Eye For Film >> Movies >> The Love Songs Of Tiedan (2012) Film Review
The Love Songs Of Tiedan
Reviewed by: Michael Pattison
With its tonal shifts and unique narrative slippages, The Love Songs Of Tiedan (Mei Jie), Hao Jie’s follow-up to his 2010 debut feature Single Man, is a decidedly singular effort. A tale of love, memories and music concerned with the insidious and prolonged after-effects of China’s Cultural Revolution, it’s an on-paper melodrama imbued with musical energy and comical mischief by an excellent ensemble cast.
Love Songs is a period film, though its setting – Hao’s native Shanxi Province, in China’s rural north west – appears to be so remote that we need on-screen text to establish its initial timeframe to be the mid-1960s. The film recounts how, as a result of the Cultural Revolution, the region’s folk-singing tradition known as Er-ren-tai was banned. Consequently, the tiny village in which the film takes place loses local beauty May (Ye Lan). A decade or so later, however, she reappears with her three daughters, stunning Tiedan (Feng Si), who as a six-old-year had an adoring crush on the woman.
Co-scripted by Hao with Ge Xia, the film gathers pace in contradictory fashion: on the one hand its scenes come thick and fast, establishing a sense of community and depicting dramatic non-events as remembered in fragmentary, nostalgic fashion while on the other hand, it engages increasingly with the fallout of the Cultural Revolution and accumulates an argument against power and corruption, both of which are seen to be gendered.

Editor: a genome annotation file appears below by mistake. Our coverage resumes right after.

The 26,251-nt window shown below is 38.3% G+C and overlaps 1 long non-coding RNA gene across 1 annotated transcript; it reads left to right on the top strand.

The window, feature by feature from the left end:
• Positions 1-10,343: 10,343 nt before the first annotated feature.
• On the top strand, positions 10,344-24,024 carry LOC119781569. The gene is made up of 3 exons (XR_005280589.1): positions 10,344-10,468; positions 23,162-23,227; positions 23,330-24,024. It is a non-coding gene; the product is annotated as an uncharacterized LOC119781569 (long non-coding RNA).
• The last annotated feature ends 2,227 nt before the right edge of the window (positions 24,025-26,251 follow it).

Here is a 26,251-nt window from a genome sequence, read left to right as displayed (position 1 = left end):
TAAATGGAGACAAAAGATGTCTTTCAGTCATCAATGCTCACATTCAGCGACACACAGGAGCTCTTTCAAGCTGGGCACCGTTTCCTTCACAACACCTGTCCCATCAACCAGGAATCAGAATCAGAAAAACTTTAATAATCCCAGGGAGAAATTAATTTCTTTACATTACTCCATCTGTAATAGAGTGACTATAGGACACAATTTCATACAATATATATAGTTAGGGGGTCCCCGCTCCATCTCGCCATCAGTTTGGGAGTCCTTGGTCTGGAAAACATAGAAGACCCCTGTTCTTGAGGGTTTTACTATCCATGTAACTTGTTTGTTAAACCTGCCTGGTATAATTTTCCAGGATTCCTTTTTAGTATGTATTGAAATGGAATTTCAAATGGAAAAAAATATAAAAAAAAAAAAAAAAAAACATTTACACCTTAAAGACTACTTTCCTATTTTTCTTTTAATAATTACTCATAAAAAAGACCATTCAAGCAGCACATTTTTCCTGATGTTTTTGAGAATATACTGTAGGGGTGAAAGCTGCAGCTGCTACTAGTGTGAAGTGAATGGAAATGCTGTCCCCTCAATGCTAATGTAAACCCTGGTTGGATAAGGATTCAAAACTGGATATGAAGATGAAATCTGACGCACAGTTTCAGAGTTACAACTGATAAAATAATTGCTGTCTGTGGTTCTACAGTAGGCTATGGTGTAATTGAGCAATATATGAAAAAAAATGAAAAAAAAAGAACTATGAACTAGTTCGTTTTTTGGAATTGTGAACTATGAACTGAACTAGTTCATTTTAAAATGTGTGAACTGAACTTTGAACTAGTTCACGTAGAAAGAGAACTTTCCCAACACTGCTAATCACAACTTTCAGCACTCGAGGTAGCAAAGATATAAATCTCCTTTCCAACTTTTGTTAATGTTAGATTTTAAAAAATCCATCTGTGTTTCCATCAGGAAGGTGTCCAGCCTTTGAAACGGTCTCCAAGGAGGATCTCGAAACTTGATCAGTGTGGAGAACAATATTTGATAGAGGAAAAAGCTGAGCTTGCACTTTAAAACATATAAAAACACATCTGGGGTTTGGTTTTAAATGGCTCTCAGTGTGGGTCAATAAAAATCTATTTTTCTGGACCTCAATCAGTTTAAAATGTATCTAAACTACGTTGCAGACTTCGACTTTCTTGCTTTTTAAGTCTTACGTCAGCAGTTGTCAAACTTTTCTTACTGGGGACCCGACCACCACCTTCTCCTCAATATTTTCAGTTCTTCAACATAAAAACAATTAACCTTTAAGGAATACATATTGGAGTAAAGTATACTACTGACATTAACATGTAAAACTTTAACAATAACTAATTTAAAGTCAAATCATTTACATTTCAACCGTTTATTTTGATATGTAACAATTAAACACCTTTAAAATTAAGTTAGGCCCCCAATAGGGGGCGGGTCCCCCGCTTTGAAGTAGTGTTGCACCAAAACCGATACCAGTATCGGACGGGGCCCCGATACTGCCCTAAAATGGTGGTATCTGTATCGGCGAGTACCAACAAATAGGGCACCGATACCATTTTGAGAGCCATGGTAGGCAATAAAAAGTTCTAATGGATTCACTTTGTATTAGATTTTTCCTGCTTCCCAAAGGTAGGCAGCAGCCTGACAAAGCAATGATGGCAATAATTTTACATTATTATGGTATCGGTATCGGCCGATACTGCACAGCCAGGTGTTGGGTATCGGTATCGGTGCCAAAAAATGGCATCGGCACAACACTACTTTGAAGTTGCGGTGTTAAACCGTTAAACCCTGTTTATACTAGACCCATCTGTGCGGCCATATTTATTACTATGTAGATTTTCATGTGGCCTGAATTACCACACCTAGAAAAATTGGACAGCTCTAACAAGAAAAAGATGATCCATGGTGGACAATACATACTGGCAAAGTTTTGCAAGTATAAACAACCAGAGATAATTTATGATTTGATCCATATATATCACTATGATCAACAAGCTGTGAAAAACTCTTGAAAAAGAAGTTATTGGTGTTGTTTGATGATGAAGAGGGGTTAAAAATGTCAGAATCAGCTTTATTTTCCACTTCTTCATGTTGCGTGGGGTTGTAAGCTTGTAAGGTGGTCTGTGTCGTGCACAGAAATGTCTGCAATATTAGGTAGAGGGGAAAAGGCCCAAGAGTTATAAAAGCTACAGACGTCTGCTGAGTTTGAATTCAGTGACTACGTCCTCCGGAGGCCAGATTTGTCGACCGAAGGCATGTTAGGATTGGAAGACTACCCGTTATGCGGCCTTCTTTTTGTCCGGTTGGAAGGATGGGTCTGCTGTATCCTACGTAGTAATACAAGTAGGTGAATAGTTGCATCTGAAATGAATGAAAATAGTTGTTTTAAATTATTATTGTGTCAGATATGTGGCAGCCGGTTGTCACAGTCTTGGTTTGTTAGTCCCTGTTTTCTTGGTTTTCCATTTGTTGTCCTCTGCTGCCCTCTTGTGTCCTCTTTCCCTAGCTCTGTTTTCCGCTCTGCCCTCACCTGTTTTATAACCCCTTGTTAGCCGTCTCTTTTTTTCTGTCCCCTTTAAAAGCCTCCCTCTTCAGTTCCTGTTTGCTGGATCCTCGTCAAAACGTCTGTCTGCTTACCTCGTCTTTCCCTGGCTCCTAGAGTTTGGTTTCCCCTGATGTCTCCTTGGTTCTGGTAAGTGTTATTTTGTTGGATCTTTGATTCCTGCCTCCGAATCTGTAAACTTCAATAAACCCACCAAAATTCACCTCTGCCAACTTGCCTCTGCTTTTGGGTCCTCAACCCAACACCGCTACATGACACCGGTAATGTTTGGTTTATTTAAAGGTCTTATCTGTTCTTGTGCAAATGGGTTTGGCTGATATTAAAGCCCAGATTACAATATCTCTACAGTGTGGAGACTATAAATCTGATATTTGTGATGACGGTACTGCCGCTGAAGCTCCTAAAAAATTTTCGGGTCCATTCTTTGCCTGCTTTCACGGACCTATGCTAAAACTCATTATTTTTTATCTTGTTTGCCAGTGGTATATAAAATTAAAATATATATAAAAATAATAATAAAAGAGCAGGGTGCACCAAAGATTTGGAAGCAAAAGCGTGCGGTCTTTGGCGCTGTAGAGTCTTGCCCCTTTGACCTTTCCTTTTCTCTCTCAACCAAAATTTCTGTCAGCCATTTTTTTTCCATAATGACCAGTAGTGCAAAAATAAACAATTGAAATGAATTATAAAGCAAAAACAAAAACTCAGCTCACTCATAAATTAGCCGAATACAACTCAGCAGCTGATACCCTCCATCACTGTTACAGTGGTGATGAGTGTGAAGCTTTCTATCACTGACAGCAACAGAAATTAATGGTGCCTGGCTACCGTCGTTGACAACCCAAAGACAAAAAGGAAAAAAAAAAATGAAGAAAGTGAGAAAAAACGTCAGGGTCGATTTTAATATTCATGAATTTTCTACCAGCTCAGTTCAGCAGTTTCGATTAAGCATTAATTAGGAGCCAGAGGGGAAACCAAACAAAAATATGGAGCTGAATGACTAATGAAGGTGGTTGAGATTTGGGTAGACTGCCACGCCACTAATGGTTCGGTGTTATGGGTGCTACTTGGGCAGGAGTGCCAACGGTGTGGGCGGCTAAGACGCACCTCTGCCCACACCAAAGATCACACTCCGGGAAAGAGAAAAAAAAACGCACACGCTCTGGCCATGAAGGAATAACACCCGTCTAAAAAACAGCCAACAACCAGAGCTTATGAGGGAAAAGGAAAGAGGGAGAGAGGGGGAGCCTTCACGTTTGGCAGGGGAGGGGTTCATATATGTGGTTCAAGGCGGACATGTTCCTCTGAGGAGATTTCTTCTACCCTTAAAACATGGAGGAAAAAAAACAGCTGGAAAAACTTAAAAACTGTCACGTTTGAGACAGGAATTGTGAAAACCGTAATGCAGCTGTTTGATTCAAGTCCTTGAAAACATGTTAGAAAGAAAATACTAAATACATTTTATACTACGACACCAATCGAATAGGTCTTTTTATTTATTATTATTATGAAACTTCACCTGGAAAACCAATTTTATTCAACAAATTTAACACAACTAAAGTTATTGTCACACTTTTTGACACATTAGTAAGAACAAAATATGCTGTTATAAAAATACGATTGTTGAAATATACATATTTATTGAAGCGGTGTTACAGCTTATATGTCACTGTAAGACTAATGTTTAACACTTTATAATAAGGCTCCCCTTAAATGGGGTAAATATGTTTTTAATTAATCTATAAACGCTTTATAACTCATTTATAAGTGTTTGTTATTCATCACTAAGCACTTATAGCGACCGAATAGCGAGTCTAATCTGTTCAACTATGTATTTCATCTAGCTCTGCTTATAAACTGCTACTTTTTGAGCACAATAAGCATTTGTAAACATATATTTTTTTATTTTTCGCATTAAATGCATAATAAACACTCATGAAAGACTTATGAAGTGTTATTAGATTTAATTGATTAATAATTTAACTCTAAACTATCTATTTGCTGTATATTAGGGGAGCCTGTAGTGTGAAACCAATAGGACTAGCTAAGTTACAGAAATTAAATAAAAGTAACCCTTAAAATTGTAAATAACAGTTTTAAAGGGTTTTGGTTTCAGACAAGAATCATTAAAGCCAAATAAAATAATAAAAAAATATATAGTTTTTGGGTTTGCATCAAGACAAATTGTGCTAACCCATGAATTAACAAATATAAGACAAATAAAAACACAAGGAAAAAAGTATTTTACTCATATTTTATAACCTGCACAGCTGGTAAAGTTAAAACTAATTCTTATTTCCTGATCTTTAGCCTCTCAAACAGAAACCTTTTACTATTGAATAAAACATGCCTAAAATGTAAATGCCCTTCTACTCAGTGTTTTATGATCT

Indeed, the political backdrop – Maoism and the lip service it paid to communal inclusivity – conditions the central gender battles at work in the film. In one key scene, for instance, Tiedan addresses a room of performers before a very deliberately placed line of photographs that link Mao to Marx by way of Engels, Lenin and, yes, Stalin; the implied link between Maoism and performativity is subtly and effectively worked. Notions of performance continue. Tiedan’s sexual orientation is made explicitly fluid – and the revelation and presentation of such fluidity is welcomingly matter-of-fact. In the film’s most tender juxtaposition, for instance, Tiedan lies in bed with another male while remembering his childhood devotion to May; his inner torment stems from oppressive social prejudices, but the film’s sensitive treatment is a casual prod in present-day authorities’ sides.
Complementing such motifs are frequent scenes in which characters clothe and unclothe themselves as well as one another – a fitting metaphor for a film on gender, censorship and ageing that is also disguised as an outrageous, episodic, throwaway musical. Its central emphasis upon folk traditions and how changing technologies can affect communal customs, meanwhile, enhance the film’s deceptively rich thematic fabric. Serious in intention but comic in delivery, The Love Songs Of Tiedan is a refreshingly unfussy reminder that serious art need not be downbeat.Reviewed on: 13 Apr 2013